Who Were Stanley and Livingstone?
One day in 1871, a man hobbled from his hut in a small village in East Africa to see what all the excitement outside was about. He was only fifty--eight, but his gray beard and rough skin, worn and wrinkled from many years of working outdoors in harsh conditions, made him look much older. He moved slowly, too, because he had been sick for a very long time. To the people in the village of Ujiji, he was almost a member of their family. To the rest of the world, he was the famous Scottish explorer Dr. David Livingstone. But the rest of the world had not seen Dr. Livingstone in more than five years. Most people assumed that he was probably dead.
The excitement was created by the arrival of a younger man who had brought dozens of people with him—-native Africans who helped him on his journey. They carried enough supplies to last for years. They blew their horns and waved an American flag. The younger man was Henry Morton Stanley, a thirty--year--old journalist who had traveled to Africa to search for Dr. Livingstone. Stanley, and all the people who read his newspaper articles, wanted to know for sure if Dr. Livingstone was dead or alive.
Stanley walked forward, took off his helmet, and reached his hand toward the older man.
“Dr. Livingstone, I presume?” he asked.
Of course it was Dr. Livingstone! They were the only two European men present. But Stanley couldn’t think of anything else to say. He was nervous. At the time, Dr. Livingstone was one of the most famous people in the world. Stanley wanted Livingstone to like him. He had traveled for nearly eight months into the middle of the African continent looking for Livingstone. But he never imagined what he might say if he ever found him. So he said the first thing that came to his mind: a very proper greeting.
Stanley didn’t need to be nervous. Dr. Livingstone was happy to see him. The older man needed the medicine and supplies that Stanley had carried with him or he wouldn’t live much longer.
Over the next several months, the two men became good friends. They enjoyed long talks about many subjects. After Dr. Livingstone got better, the two men even explored parts of Africa together.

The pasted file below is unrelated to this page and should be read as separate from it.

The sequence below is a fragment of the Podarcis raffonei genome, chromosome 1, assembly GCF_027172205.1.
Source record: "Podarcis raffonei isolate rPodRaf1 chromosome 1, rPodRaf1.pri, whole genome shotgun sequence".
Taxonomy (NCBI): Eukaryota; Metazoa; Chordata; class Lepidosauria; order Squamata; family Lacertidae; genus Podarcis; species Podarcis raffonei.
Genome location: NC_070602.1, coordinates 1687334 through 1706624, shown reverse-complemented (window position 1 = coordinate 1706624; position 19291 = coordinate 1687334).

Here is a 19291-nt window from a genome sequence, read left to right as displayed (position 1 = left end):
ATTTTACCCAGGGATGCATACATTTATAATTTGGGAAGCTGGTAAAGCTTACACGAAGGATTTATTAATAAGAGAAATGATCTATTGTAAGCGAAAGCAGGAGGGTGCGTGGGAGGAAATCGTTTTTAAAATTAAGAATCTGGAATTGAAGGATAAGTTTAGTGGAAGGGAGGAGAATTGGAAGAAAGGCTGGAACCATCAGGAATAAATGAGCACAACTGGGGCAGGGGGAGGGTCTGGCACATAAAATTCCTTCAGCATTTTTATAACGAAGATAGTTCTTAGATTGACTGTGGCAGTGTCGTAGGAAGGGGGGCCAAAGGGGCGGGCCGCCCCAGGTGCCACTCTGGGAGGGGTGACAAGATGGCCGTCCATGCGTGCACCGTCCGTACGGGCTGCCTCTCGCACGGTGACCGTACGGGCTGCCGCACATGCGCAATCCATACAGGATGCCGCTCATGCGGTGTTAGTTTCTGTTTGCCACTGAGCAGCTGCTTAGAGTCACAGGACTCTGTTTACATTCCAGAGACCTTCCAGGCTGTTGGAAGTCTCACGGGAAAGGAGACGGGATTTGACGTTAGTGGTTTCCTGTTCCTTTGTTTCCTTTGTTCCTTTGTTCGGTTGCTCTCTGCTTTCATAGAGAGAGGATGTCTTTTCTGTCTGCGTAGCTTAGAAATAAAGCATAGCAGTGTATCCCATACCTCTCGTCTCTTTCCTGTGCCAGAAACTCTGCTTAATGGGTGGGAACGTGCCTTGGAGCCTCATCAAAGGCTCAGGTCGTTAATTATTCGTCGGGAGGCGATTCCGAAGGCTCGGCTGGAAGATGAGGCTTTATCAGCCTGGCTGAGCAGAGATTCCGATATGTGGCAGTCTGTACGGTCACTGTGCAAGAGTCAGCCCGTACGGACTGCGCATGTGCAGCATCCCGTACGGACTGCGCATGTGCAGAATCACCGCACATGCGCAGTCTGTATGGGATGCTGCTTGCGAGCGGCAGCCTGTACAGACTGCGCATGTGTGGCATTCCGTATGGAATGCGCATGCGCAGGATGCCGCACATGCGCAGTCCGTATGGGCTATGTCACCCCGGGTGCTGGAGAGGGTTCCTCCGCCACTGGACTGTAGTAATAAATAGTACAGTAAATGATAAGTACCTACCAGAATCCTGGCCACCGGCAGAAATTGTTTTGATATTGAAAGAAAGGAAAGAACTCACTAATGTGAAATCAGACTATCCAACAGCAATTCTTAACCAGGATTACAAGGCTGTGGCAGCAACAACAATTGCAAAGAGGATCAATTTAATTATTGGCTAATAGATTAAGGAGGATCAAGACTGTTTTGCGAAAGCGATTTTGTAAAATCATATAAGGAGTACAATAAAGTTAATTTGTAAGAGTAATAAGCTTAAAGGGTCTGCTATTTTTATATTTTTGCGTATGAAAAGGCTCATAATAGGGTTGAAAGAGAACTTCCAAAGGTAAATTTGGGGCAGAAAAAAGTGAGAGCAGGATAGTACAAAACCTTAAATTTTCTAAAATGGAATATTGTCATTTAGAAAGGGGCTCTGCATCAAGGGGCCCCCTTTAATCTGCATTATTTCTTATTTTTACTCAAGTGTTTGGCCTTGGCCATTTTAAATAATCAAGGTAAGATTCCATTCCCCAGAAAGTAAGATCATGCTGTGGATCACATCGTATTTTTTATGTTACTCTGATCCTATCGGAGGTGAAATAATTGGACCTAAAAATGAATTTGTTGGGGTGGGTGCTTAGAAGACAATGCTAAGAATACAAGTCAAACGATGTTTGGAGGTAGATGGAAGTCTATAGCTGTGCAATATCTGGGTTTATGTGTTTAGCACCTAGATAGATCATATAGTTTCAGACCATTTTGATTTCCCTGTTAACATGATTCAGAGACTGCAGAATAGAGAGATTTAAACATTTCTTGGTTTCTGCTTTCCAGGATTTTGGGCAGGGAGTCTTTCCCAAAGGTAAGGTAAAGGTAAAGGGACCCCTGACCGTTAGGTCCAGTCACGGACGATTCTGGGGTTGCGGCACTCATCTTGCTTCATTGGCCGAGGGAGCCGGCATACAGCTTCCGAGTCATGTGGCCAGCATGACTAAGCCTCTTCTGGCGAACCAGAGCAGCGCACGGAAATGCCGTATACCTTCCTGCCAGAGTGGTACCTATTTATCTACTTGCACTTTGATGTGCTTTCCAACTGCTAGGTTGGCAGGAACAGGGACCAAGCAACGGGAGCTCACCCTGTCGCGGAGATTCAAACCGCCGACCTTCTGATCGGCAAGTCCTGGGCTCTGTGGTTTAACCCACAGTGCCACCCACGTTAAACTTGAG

And then Henry Morton Stanley left Africa. The two men were together for just over four months. But they have been linked ever since. It’s almost as if “Stanley and Livingstone” was one name.
But who was Stanley? And who was Livingstone? Did they ever see each other again? Why are they such important figures in world history? And why did “Dr. Livingstone, I presume?” become such a famous line? Let’s explore their story! Chapter 1: Young Livingstone
As a child, David Livingstone shared a single room with his family in an apartment house in Blantyre, Scotland, a country in the United Kingdom, which also includes England, Wales, and Northern Ireland.
It wasn’t too crowded in that room when David was born on March 19, 1813—-just him, his mother, Agnes, his father, Neil, and his brother, John, who was almost two years older. Over the next several years, though, Agnes and Neil had several more children—two girls and another boy —and it became very crowded! Two other children died when they were still babies.
The entire family did everything in their one room. They cooked, ate, cleaned, studied, and slept there. There was enough room for the beds because they fit underneath each other—-smaller ones on wheels tucked under larger ones. At night, the family rolled out the beds, which took up much of the space in the room.
The Livingstones’ room was one of eight on their floor of the building. One family lived in each of the eight rooms. And the building had three floors. So twenty--four families lived in the building!
Some of the families kept chickens or other animals in their rooms, even though it was against the rules. All of them threw their garbage down holes cut into the building’s staircases. And all of them used an old--fashioned toilet that was simply a pail they kept covered with dirt.
The building smelled. It was dirty. And there were far too many people living there. David did not have a comfortable life while growing up.
David’s father traveled door--to--door selling tea. But most of the families in the building had someone who worked in the local cotton mill, where yarn and cloth were made. The owner of the cotton mill made a lot of money and lived in a big house in the town. But he paid his workers very little.